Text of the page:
Cut the Budget … By Cutting Length of Session
As the S.C. legislative session finally comes to a close this week, it’s worth asking whether lawmakers are making good use of their time – and taxpayer dollars.
As the chart from the National Conference of State Legislatures indicates below, South Carolina’s legislative session is one of the longest in the country. According to article III, § 9 of the state constitution, the annual session of the General Assembly shall convene “on the second Tuesday of January of each year.” The constitution, however, does not stipulate any limit to the length of the session. Rather, state law (§ 2-1-180) requires that session end by 5 p.m. on the first Thursday in June, unless legislators agree by a two-thirds vote to extend it. Legislation introduced in 2009 would have shortened session by one (H 3405) to two (S 209) months; but none of these bills moved beyond committee.
Shortening session would accomplish two things. First, it would reduce administrative costs. Consider that the proposed FY2010-11 budget allocates $30 million for House and Senate operations: $17.6 million for the House (or $142,058 per representative); and $12.3 million for the Senate (or $268,047 per senator). (The governor has vetoed the $4 million-plus funding increase both chambers gave themselves this year.)
As compensation for their service, legislators receive the following, according to the scstatehouse.gov website:
- $10,400 annually (see here, for a state-by-state comparison)
- $1,000 per month in-district compensation, as authorized by budget proviso 70.15
- Subsistence expenses per day for session, except days when local uncontested matters are considered (cf. proviso 70.4)
- Travel expenses for distance traveled (at standard IRS rate) going to and returning from Columbia on weekend adjournments
- $1,800 (max) for annual telephone charges (per House rules)
- $600 per session for postage
Senate and House staffers are also well paid, according to a Feb. 2010 Nerve article.
Even more important than the cost savings is that shortening session would be an important step toward streamlining government. It goes without saying that lawmakers could fulfill their duties more efficiently. South Carolina’s legislative session is five months long. By comparison, legislatures in five states, including Texas, meet every other year. As reported by The Nerve: “‘An average session length is 120 calendar days.’
That means the Palmetto State’s session is a full-on month longer than the norm. … In Georgia, the session is limited to 40 legislative days; in Florida, 60 calendar days.”
Moreover, it’s clear legislators have plenty of time to spare. This past session, lawmakers spent hours debating state heritage animals. They also found time to consider hundreds of memorial resolutions and bills, such as H 4865, which would designate the Florence Pecan Festival the official state pecan festival. At the same time, one reason legislators failed to pass a bill (H 3047) requiring roll call voting is because they apparently “don’t have enough time” to vote on the record.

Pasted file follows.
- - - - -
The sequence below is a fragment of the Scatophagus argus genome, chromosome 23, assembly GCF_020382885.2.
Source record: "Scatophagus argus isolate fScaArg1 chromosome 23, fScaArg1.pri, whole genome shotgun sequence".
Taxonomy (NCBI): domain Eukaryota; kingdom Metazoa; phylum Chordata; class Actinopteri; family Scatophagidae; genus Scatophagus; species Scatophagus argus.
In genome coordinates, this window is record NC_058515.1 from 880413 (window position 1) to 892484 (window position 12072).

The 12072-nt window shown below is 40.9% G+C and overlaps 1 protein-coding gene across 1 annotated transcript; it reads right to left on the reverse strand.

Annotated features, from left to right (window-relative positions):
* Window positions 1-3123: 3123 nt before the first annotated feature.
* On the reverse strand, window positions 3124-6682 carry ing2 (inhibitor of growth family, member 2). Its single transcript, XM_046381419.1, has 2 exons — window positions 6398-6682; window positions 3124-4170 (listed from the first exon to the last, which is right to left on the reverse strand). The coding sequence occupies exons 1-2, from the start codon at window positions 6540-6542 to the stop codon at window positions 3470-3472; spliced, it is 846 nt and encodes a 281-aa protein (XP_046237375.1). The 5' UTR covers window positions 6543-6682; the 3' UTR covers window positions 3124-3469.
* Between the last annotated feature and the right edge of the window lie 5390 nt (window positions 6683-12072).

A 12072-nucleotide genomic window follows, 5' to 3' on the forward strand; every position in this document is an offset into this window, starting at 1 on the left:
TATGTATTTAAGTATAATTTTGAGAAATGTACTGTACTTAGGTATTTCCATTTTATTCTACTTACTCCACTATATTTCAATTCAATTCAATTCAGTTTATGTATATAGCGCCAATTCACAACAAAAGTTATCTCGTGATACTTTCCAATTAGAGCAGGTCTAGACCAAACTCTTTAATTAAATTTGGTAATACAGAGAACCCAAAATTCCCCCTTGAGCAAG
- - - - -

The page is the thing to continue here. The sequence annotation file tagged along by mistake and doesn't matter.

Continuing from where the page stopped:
Here’s a look at the length of legislative sessions around the nation. In the table below, “L” refers to legislative days and “C” refers to calendar days.
|State||Current Session Length Limit||Method of Setting|
|Alabama||30 L in 105 C||Statute|
|Arizona||Sat. of week in which 100th C falls||Chamber rule|
|Arkansas||Odd-60 CEven-30 C||Constitution|
|California||Odd-NoneEven-Nov 30Odd-Sept 12
|Connecticut||Odd-Wed after 1st Mon in JuneEven- Wed after 1st Mon in May||Constitution|
|Indiana||Odd-Apr 29Even-Mar 14||Statute|
|Iowa||Odd-110 CEven-100 C||Indirect|
|Kentucky||Odd: 30 L or Mar 30Even:60 L or Apr 15||Constitution|
|Louisiana||Odd-45 L in 60 CEven-60 L in 85 C||Constitution|
|Maine||Odd-3rd Wed in JuneEven-3rd Wed in Apr||Statute|
|Massachusetts||Formal sessions:Odd-3rd Wed in NovemberEven-July 31
Informal sessions: None
|Minnesota||120 L total within biennium or 1st Mon after 3rd Sat in May each year||Constitution|
|Mississippi||90 C except year after gubernatorial election, then 125 C||Constitution|
|Montana||Biennial session; 90 L||Constitution|
|Nebraska||Odd-90 LEven-60 L||Constitution|
|Nevada||Biennial session ; 120 C||Constitution|
|New Hampshire||45 L or July 1||Indirect|
|New Jersey||None||Not applicable|
|New Mexico||Odd-60 CEven-30 C||Constitution|
|New York||None||Not applicable|
|North Carolina||None||Not applicable|
|North Dakota||Biennial session ; 80 L||Constitution|
|Oklahoma||Last Fri in May||Constitution|
|Oregon||Biennial session ; None||Not applicable|
|Rhode Island||None||Not applicable|
|South Carolina||1st Thurs in June||Statute|
|South Dakota||40 L||Constitution|
|Texas||Biennial session ; 140 C||Constitution|
|Virginia||Odd-30 CEven-60 C||Constitution|
|Washington||Odd-105 CEven-60 C||Constitution|
|West Virginia||60 C||Constitution|
|Wyoming||Odd-40 LEven-20 L||Constitution|
Nothing in the foregoing should be construed as an attempt to aid or hinder passage of any legislation.
Copyright © 2010 South Carolina Policy Council.